How We Modernised Our Learning and Development Model, Mindset and Capabilities
Michelle Ockers illustrates how the mindset, practices and capabilities changed during her time at Coca Cola Amatil.
Modernising our approach to learning in Coca-Cola Amatil’s Supply Chain over the past two years has been a gradual process. This shift has come about through parallel changes in our operating model alongside the mindset, practices and capabilities of our Learning and Development (L&D) function. (Note – We use the term ‘Capability’ to refer to the L&D function. The two terms are used interchangeably in this post.) Our Supply Chain Capability Community consists of:
- Technical Academy team: myself, four Capability Consultants, a Coordinator; and
- State Capability Managers: seven people who plan, coordinate and support Capability development at operational sites around Australia.
In March 2014, members of our Capability Community attended an event where Charles Jennings spoke about practical approaches to workplace learning. We also had a private discussion with Charles about the application of these approaches in our context. Our discussion continued back in the office. Performance support was a sticking point – in particular, job aids that people can access as they work. Most of the group felt that Operations was solely responsible for developing and publishing job aids.
Fast forward to late 2015: In several states, the Capability Managers were helping to implement a system to host Standard Operating Procedures – job aids that form part of our Quality Management System. Their contribution included helping to define information architecture so that content is easy for people to access as they work. In mid 2016 our Capability team helped to develop job aids alongside Operations for a new Quality Control system. The Capability Community now sees performance support as a shared responsibility with Operations.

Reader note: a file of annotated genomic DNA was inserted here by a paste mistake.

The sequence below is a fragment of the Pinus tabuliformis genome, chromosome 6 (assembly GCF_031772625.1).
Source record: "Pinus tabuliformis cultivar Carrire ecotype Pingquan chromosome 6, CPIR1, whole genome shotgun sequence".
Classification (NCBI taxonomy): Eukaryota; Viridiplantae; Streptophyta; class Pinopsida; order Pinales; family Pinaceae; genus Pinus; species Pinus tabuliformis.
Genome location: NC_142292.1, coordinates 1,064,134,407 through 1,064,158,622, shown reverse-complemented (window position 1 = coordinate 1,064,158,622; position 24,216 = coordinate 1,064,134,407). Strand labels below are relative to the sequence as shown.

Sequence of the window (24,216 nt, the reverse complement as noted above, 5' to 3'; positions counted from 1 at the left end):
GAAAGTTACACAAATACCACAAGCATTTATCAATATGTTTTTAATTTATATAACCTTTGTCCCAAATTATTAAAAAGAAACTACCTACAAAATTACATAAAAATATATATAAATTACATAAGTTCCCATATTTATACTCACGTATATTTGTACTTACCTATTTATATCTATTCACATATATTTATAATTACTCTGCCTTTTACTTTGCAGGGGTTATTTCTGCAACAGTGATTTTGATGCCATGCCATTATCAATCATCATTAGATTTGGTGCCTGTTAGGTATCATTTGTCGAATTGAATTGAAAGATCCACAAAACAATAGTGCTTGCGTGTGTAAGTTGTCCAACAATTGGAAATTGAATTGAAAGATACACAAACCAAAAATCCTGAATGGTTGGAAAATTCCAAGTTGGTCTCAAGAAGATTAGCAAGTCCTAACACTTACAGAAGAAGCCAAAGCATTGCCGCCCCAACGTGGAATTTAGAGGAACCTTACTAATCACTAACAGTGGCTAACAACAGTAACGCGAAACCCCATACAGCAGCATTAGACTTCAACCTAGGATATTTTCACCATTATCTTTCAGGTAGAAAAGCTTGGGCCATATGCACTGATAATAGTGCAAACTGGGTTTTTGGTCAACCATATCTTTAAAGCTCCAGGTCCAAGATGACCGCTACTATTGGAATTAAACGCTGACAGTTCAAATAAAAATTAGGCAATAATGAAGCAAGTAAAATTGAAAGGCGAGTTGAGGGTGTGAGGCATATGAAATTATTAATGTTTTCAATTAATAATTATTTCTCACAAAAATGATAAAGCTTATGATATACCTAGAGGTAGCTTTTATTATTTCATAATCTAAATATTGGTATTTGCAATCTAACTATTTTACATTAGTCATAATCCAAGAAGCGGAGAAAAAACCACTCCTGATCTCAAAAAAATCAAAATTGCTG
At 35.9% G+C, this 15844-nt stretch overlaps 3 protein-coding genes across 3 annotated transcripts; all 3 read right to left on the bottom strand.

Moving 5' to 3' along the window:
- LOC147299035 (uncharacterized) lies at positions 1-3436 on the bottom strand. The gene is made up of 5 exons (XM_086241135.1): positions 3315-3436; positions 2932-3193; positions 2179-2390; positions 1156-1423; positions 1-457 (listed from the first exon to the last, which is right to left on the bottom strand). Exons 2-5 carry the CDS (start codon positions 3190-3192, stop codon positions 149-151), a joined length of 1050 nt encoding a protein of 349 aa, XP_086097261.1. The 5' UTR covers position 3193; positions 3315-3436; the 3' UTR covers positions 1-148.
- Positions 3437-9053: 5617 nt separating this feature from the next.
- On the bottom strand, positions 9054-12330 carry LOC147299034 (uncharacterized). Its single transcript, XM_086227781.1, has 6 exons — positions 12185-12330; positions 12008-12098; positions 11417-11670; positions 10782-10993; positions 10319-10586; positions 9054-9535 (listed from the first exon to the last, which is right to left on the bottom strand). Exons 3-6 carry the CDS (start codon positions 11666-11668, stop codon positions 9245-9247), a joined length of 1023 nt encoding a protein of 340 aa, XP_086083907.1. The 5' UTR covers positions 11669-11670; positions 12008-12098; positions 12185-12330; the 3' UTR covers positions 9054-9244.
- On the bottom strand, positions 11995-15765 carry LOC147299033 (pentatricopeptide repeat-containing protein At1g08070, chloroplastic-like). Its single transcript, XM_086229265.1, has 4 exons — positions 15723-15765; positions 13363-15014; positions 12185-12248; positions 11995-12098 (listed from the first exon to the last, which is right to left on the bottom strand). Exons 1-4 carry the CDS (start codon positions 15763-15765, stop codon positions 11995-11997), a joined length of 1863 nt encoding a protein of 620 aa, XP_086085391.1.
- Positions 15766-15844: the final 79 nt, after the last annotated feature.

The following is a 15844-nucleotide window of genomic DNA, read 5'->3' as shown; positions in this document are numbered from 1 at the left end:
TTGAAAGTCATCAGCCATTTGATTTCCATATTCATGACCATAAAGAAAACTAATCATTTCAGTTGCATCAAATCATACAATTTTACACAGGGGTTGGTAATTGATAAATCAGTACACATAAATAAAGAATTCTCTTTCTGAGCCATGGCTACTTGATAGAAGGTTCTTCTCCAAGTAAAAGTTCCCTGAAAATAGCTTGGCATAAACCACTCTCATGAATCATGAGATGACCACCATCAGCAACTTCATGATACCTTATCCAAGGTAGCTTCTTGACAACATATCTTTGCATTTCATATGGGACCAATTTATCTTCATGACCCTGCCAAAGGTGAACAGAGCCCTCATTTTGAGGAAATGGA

This story illustrates how our capability mindset, practices and capabilities have shifted. The most significant shifts are outlined below, followed by a list of key resources, people and development programs that have helped us to modernise.
Evolution of Our Capability Strategy
Image courtesy of 702010forum.com
CCA Supply Chain joined the 70:20:10 Forum in late 2013. Within a few months of joining the Forum I realised that while CCA had adopted the 70:20:10 framework a number of years previously, the organisation had narrowly interpreted it. We had developed blended learning programs that included theory (10), learning from experience (70) and others (20). An example of this is ‘CCA’s 70:20:10 Learning Solution for Equipment Operation.’